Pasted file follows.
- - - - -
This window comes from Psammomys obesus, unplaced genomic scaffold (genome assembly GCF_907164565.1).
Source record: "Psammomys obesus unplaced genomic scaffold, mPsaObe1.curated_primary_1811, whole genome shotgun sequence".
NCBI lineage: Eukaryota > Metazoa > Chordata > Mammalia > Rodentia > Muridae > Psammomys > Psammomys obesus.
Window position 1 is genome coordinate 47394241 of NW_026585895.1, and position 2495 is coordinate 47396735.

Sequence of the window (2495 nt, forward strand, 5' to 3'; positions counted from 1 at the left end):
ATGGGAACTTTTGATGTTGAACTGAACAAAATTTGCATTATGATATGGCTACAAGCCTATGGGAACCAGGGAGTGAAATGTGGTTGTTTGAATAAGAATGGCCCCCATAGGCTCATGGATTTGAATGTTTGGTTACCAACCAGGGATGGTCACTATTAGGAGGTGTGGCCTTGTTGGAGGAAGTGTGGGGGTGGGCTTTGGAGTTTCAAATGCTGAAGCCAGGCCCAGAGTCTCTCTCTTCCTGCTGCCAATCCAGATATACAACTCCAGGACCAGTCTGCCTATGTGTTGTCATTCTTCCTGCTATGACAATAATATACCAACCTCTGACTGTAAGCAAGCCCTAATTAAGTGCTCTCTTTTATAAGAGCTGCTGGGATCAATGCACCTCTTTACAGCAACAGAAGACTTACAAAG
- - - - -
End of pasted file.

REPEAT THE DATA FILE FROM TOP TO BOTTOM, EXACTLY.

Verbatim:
This window comes from Psammomys obesus, unplaced genomic scaffold (genome assembly GCF_907164565.1).
Source record: "Psammomys obesus unplaced genomic scaffold, mPsaObe1.curated_primary_1811, whole genome shotgun sequence".
NCBI lineage: Eukaryota > Metazoa > Chordata > Mammalia > Rodentia > Muridae > Psammomys > Psammomys obesus.
Window position 1 is genome coordinate 47394241 of NW_026585895.1, and position 2495 is coordinate 47396735.

Sequence of the window (2495 nt, forward strand, 5' to 3'; positions counted from 1 at the left end):
ATGGGAACTTTTGATGTTGAACTGAACAAAATTTGCATTATGATATGGCTACAAGCCTATGGGAACCAGGGAGTGAAATGTGGTTGTTTGAATAAGAATGGCCCCCATAGGCTCATGGATTTGAATGTTTGGTTACCAACCAGGGATGGTCACTATTAGGAGGTGTGGCCTTGTTGGAGGAAGTGTGGGGGTGGGCTTTGGAGTTTCAAATGCTGAAGCCAGGCCCAGAGTCTCTCTCTTCCTGCTGCCAATCCAGATATACAACTCCAGGACCAGTCTGCCTATGTGTTGTCATTCTTCCTGCTATGACAATAATATACCAACCTCTGACTGTAAGCAAGCCCTAATTAAGTGCTCTCTTTTATAAGAGCTGCTGGGATCAATGCACCTCTTTACAGCAACAGAAGACTTACAAAG